16 April 20 April
23 April 27 April
7 May 11 May
14 May 18 May
21 May 25 May
28 May 1 June
4 June 8 June
11 June 15 June
18 June 22 June
25 June 29 June
2 July 6 July
9 July 13 July
16 July 20 July
23 July 27 July
30 July 3 August
6 Aug 10 Aug
13 Aug 17 Aug
20 Aug 24 Aug
27 Aug 31 Aug
3 Sept 7 Sept
10 Sept 14 Sept
17 Sept 21 Sept
24 Sept 28 Sept
1 Oct 5 Oct
8 Oct 12 Oct
15 Oct 19 Oct
22 Oct 26 Oct
29 Oct 2 Nov

Students can attend for 1 2,3,4 or 5 days. All courses are inclusive of lunch and dinner taken at the school and costs (in Euros)are as follows:

5 day course 875

4 day course 700

3 day course 525

2 day course 350

1 day course 175

Special discounts are available to Facebook members of French Cooking School and for group bookings.

Tuesday, 9 August 2011

Carpaccio of Langoustine with Fennel and Orange

Brittany is world famous for its seafoods and one of the most popular of these is the langoustine. This is a simple but delightful dish with the flavour of the fennel and dill working with the orange to produce an extraordinary burst of flavour with every bite!

Ingredients for 4 servings:

25 large langoustines or 40 small
1 fennel
1 large orange
half a cup fresh orange juice
1 bunch dill
olive oil
lemon juice
lobster shell bisque
salt & pepper


Shell the langoustine tails. Cut meat almost through, remove black gut string and flatten.
Slice whole fenell into thin strips, blanch in boiling water 1 minute. Peel the orange removing all membranes and seeds; cut into smaller pieces and collect remaining juice from the orange in a bowl.
Make bisque of lobster shells boiling well till it starts to thicken lightly. Whisk in a little olive oil and season with lemon juice, salt and black pepper.
Add olice oil to a heavy pan and heat lightly.Turn the langoustines on the pan quickly seasoning with salt and pepper. Watch the inside of the langoustine turn translucent in about three minutes.
Dip strips of fennel with pieces of orange in the juices on the pan.
Arrange fennel and orange with the langoustine tails on very hot plates. Whisk juice from the pan with olive oil. Season with salt and pepper and drip over the plate.Drip with lobster shell bisque, decorate with sprigs of dill and serve immediately. A nice glass of Chardonnay goes well with this dish.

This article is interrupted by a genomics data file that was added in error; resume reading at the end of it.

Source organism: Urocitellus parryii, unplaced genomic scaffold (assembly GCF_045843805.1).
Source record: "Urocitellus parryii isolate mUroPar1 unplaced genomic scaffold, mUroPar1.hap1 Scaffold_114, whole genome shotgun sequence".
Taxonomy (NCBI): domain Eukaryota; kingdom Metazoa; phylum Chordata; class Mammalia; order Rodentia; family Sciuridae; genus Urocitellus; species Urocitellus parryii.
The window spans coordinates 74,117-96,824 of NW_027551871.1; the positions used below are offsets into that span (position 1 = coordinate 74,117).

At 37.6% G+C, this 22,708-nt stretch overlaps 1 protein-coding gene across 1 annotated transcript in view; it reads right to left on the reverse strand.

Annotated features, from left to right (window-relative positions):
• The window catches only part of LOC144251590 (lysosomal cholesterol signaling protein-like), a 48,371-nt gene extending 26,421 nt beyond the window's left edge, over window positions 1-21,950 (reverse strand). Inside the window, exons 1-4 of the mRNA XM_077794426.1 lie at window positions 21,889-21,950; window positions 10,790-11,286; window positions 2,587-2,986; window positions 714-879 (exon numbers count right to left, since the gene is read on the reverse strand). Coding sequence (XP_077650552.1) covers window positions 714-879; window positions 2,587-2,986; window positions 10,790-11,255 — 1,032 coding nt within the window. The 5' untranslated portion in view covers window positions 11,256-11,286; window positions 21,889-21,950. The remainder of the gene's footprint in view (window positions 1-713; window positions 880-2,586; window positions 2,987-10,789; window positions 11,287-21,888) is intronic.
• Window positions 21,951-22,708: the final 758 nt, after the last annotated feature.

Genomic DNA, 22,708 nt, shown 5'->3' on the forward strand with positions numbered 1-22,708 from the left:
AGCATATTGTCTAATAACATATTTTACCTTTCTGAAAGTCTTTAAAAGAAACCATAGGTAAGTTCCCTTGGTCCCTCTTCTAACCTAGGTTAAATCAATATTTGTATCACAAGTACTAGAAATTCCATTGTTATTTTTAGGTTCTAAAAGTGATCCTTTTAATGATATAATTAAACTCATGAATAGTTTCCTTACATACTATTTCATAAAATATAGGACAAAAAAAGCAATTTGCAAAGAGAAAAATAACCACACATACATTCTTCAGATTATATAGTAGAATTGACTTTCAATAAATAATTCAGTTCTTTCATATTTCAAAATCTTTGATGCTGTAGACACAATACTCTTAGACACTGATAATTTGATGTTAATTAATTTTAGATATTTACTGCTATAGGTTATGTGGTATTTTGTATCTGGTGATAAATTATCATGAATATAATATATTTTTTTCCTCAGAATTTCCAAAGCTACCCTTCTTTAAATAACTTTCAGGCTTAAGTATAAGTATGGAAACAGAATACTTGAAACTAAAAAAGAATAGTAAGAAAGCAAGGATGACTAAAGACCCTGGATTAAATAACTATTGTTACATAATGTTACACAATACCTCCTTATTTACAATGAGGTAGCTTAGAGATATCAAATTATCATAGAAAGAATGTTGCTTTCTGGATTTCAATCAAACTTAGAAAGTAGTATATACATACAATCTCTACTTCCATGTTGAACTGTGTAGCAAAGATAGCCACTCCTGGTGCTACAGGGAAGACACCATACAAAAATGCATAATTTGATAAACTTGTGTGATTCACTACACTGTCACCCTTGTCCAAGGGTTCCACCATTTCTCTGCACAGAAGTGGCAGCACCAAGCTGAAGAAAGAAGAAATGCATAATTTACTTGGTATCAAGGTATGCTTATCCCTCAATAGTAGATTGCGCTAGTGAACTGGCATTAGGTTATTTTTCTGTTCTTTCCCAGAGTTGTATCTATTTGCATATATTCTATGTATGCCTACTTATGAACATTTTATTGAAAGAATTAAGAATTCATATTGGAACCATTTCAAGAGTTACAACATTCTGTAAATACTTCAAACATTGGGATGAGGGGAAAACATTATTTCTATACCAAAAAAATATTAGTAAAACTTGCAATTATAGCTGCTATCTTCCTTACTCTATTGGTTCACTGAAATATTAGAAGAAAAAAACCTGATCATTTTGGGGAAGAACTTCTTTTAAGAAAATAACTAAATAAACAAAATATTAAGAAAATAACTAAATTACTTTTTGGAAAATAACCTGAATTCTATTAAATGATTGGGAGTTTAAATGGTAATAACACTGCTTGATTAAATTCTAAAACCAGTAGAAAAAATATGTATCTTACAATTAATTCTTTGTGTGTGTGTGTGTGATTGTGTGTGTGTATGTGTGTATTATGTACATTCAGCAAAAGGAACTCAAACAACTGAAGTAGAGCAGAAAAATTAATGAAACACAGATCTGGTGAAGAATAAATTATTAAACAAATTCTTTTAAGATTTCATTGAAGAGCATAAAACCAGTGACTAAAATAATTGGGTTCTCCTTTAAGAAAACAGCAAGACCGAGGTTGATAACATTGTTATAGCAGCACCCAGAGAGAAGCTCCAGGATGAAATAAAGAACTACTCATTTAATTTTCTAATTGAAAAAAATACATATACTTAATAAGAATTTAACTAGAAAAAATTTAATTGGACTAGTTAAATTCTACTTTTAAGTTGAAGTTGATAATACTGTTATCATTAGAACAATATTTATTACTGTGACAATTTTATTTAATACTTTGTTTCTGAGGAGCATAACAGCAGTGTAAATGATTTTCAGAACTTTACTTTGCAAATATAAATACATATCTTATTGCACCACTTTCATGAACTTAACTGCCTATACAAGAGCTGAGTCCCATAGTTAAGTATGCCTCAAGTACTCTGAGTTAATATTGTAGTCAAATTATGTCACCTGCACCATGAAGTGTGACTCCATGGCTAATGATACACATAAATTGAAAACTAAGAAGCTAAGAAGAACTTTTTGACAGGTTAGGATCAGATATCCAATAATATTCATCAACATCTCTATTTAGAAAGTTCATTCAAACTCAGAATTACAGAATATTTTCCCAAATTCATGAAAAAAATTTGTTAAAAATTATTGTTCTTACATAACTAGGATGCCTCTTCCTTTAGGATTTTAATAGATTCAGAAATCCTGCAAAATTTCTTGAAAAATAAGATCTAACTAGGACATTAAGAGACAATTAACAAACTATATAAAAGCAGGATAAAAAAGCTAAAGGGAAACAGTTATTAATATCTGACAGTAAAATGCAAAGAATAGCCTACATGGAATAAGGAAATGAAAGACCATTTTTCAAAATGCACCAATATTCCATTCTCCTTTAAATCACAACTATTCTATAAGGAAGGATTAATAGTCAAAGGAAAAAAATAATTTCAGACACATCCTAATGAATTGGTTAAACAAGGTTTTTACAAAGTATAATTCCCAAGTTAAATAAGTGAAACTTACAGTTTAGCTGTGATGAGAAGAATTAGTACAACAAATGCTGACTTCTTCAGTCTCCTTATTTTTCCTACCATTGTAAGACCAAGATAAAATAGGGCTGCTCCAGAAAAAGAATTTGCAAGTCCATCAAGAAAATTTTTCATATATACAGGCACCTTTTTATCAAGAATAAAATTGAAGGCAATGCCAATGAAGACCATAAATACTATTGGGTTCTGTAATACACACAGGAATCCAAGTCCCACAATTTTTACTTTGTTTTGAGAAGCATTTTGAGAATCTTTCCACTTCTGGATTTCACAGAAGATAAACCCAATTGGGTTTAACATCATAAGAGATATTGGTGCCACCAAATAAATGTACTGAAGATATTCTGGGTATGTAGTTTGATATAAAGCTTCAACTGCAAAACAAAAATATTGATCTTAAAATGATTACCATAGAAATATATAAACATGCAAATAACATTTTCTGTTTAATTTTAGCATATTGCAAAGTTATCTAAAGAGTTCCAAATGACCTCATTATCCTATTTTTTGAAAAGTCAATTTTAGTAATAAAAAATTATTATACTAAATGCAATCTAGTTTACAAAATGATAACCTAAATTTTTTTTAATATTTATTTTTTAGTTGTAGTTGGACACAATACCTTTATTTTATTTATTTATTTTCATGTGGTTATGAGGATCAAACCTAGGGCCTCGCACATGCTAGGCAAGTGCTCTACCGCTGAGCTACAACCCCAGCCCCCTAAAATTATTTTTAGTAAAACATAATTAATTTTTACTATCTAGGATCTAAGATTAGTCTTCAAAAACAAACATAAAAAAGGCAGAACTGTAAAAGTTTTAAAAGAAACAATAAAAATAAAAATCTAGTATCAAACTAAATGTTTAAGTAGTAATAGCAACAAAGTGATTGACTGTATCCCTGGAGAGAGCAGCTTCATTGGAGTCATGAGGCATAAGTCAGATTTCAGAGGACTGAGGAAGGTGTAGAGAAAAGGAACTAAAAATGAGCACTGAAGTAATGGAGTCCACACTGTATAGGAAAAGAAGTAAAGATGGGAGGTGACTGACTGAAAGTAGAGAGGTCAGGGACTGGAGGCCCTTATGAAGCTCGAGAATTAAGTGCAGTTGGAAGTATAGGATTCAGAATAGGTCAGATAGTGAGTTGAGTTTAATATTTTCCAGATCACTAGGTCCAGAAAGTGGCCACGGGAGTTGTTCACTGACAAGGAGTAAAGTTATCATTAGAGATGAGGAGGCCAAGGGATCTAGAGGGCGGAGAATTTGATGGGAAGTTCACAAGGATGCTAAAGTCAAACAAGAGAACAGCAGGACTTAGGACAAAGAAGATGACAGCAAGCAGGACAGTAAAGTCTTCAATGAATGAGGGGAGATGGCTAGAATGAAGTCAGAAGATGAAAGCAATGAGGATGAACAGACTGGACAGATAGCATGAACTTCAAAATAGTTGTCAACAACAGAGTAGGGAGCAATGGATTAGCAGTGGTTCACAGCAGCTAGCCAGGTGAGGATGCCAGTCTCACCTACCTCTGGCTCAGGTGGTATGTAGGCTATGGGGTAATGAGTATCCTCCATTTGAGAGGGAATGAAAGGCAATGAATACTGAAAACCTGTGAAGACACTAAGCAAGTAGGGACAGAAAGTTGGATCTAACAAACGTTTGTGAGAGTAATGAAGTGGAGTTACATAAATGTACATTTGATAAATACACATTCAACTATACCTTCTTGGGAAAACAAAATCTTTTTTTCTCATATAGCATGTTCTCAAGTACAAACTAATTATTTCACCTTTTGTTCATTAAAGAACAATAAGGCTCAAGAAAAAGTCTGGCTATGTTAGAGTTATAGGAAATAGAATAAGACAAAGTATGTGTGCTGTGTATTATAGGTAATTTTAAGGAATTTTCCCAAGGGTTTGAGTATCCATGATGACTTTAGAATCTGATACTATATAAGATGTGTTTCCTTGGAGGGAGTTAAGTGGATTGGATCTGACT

Thursday, 4 August 2011

Summer Deals

We are offering some great value last minute summer deals at the moment. Here are a few:

Course 8 - 12 August 2011 Course reduced from 750 to 500 euros!

Course 22 - 26 August 2011 Course reduced from 750 to 650 euros!

Course 5 - 9 September 2011. Course reduced from 750 to 700 euros!

Course 19 - 23 September 2011. Course reduced from 750 to 650 euros!

Course 17 - 21 October 2011. Course reduced from 750 to 650 euros!

Free Cooking Course!

Bring four + friends along with you on a cooking course, and all your course fees are waved! You also get to stay a whole week in our posh "Princess Room" for free!

All the above offers are subject to availability and include lunch, dinner and all drinks/wines consumed at the school. In the course of one week, students will create up to 27 individual gourmet dishes under the expert guidance of our Michelin trained chef. Accommodation in local gites costs from 200 euros per week.

Join us on facebook (French Cooking School) and qualify for a 10 per cent discount on all our cooking courses. We will ensure you are the first to know of our special offers and events.

Monday, 1 August 2011

Scallop carpaccio with celery leaves

It's hot in Brittany at the moment so hot in fact that a very light lunch is called for. It's hard to beat scallop carpaccio. This is an ideal first course of simple fresh flavours and is classic seaside cuisine. The scallops are uncooked, so if ever there’s a time for sparkling freshness, this is it!


For each person
2-3 large scallops, white part only
Sea salt flakes and freshly ground black pepper
A squeeze of lemon
Extra-virgin olive oil
A small handful of celery leaves (from the centre ofa head of celery)
½ small spring onion, finely sliced


Cut off and discard the raised white rectangle of muscular flesh on the side of each scallop — it will make them tough. Quickly rinse the scallops and pat dry with kitchen paper, then slice them wafer thin — a properly sharp knife is useful here. Arrange either in a circle or randomly on a small plate. Sprinkle with a few pinches of salt flakes, then squeeze some lemon juice over the top and add a few splashes of olive oil. Scatter with a few celery leaves and spring onion, then add a few grinds of black pepper and serve immdiately with a nice cool glass of muscadet.